NY Gov. Andrew Cuomo vetoed a bill imposing what sponsors said was a first-in-the-nation duty on hosts to “provide reasonable assistance” to guests they believe are suffering from a life-threatening condition. If they failed to do so, the proposed law would have made homeowners “liable for damages for injuries sustained by such guest or for damages for the death of such guest which occurred by reason of such failure.” The veto was the right thing to do as the last thing NY needs is another source of litigation and the last thing NY homeowners need is the likely increase in their insurance if this bill passed.
The Governor correctly understood the difference between a moral obligation and a legal obligation saying:
“Although it is morally incumbent on a person to render assistance in the event of a medical emergency, when possible, this bill is too vague and may create a threat of civil liability and impose the obligation to defend a civil lawsuit unnecessarily on people.”
Sponsors dubbed the legislation “Steven Kovacs Law” in honor of a 22-year-old college student who died of a drug overdose at a friend’s home in Carmel, Putnam County in July 2009. His mother, Joni Kovacs-Howe, has maintained that her son was found unconscious by his friend’s father at 7 a.m., but that for several hours, neither the father nor three of her son’s friends sought medical help.Kovacs was pronounced dead at about 12:30 p.m. at the hospital where his friends finally took him, Kovacs-Howe said.
In my opinion, governors all across this nation should automatically veto any bill named after a particular person. The bills are generally drafted by press hungry legislators looking to take advantage of a newsworthy event. That event is usually an isolated and unusual incident that is not covered by current statutes – usually for a reason. The new law is then rarely applied to the same scenario as caused its issuance since it was such an unusual occurrence in the first place. Instead, it gets stretched to cover actions (or in this case inactions) not contemplated by the new law but which fit into the language of the law.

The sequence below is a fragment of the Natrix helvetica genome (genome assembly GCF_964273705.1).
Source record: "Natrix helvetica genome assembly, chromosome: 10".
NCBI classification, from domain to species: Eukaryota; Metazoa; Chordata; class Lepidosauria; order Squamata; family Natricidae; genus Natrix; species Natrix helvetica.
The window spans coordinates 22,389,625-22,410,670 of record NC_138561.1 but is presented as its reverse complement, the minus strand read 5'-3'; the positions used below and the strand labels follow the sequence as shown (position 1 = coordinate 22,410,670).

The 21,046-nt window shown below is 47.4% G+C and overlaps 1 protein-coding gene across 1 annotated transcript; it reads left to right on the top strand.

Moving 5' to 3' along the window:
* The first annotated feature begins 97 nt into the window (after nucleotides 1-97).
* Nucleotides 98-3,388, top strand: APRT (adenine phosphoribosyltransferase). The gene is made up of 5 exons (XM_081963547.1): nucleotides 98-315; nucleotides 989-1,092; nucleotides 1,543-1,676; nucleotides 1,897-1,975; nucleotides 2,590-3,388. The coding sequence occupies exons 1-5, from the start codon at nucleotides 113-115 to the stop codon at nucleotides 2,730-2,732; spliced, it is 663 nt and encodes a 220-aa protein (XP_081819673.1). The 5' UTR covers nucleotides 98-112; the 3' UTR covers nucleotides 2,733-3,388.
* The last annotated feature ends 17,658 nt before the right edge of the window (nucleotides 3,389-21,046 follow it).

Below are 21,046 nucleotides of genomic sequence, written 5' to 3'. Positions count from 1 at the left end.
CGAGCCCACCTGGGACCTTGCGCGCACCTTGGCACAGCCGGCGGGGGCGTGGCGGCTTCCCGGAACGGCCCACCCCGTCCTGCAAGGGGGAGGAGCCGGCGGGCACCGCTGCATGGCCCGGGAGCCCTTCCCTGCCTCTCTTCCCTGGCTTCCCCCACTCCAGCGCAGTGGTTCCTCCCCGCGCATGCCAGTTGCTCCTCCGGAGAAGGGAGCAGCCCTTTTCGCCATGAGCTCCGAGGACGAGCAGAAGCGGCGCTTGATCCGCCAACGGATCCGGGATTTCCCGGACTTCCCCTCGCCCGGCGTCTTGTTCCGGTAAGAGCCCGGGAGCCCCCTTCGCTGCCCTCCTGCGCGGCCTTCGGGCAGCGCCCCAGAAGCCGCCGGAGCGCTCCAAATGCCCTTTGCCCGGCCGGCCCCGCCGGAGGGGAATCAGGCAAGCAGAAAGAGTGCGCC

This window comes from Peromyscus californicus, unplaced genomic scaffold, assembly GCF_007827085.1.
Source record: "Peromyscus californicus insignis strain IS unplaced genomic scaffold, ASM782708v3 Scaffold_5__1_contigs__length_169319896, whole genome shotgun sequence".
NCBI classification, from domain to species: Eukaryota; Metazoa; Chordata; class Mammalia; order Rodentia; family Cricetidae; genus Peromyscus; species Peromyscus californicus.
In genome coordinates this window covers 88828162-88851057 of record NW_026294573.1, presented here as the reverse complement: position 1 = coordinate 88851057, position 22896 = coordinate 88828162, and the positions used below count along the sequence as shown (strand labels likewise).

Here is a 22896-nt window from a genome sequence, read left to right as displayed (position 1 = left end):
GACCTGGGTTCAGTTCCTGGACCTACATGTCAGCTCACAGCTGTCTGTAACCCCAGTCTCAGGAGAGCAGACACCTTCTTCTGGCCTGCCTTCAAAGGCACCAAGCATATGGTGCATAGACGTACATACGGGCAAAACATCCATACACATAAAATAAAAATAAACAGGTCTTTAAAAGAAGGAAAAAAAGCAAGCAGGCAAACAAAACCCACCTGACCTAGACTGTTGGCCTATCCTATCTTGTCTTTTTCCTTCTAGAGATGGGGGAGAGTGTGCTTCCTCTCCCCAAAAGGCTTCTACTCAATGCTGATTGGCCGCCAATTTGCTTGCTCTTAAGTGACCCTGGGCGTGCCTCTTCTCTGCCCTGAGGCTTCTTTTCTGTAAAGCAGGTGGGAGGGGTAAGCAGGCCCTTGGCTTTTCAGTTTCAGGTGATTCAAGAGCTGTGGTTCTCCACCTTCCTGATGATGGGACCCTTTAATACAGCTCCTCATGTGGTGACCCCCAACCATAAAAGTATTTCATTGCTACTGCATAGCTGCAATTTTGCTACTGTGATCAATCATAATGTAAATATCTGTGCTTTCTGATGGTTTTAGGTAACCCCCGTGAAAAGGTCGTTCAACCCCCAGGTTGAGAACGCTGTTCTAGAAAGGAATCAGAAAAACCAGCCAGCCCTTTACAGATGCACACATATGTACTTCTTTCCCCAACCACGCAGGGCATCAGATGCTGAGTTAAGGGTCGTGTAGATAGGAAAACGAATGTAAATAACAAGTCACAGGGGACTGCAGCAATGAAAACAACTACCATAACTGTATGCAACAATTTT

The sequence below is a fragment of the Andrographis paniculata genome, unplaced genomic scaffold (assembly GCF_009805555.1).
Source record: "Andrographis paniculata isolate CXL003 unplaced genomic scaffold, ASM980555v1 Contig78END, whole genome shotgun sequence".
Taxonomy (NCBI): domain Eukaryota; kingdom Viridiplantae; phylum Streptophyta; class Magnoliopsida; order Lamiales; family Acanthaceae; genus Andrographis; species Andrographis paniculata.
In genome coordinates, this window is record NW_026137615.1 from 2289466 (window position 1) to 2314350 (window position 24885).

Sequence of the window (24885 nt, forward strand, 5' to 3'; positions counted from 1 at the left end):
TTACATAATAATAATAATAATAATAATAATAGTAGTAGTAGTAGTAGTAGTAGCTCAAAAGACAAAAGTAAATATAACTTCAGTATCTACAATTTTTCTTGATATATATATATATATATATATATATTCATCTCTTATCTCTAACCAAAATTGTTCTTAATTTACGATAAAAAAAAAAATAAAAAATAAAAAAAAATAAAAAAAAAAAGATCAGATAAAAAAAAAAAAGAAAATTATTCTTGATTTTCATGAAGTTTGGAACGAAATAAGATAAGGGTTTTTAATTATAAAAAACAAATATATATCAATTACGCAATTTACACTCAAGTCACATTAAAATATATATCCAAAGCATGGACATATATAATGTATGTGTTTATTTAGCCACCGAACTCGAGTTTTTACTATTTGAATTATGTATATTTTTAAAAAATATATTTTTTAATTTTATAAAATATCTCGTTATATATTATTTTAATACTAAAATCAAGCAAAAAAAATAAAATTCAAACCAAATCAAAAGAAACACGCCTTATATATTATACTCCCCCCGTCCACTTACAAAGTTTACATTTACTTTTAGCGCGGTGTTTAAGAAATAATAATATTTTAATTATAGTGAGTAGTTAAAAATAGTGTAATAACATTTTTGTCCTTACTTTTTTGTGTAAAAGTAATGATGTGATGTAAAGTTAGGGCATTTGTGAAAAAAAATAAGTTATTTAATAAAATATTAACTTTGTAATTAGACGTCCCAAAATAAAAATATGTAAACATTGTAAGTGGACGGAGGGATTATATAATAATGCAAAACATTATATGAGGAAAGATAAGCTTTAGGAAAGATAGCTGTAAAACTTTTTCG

Ms. Kovacs stated that she pushed for years for legislation that would make homeowners criminally liable for failing to summon help for stricken guests, but settled for civil liability because of opposition in the Legislature to criminal negligence. Steven Kovacs had just completed a bachelor’s degree in psychology at the State University of New York at Binghamton when he died. He was set to begin studying in September 2009 in a graduate program in psychology at the University of Tennessee.
Thank goodness that even the pandering NY State legislature saw fit not criminalize inaction; they should have had the backbone to tell Ms. Kovacs that while well-intentioned “Steven’s Law” would have caused a flood of litigation over whether a homeowner knew that a guest’s issues at a party were “life-threatening.” Also what does “reasonable assistance” mean? Is calling 911 enough if the homeowner is a doctor? A nurse? an EMT? A psychiatrist?
A memo of opposition from the New York Insurance Association said the legislation would result in higher insurance premiums for homeowners:
“An omission to act is rarely punished in our legal system, based on the long-standing public policy that requiring the performance of affirmative acts is unduly coercive and beyond the legitimate scope of government,” the group, which represents property and casualty insurers, wrote.
A drug reform group, the Drug Policy Alliance, was also against the legislation, saying:
“Increasing penalties, even civil penalties, will not save lives, but will likely lead to increased overdose fatalities,” Additionally, the term ‘reasonable assistance’ is vague and likely to create confusion, unfair and unnecessary lawsuits, and increase people’s fear of taking action. This will lead to deadly delays in seeking help to save a life.”
Mr. Kovacs’ death was certainly a tragedy but it should be used to help shed light on the growing surge of abuse of prescription painkillers – not to add another level of liability to NY homeowners.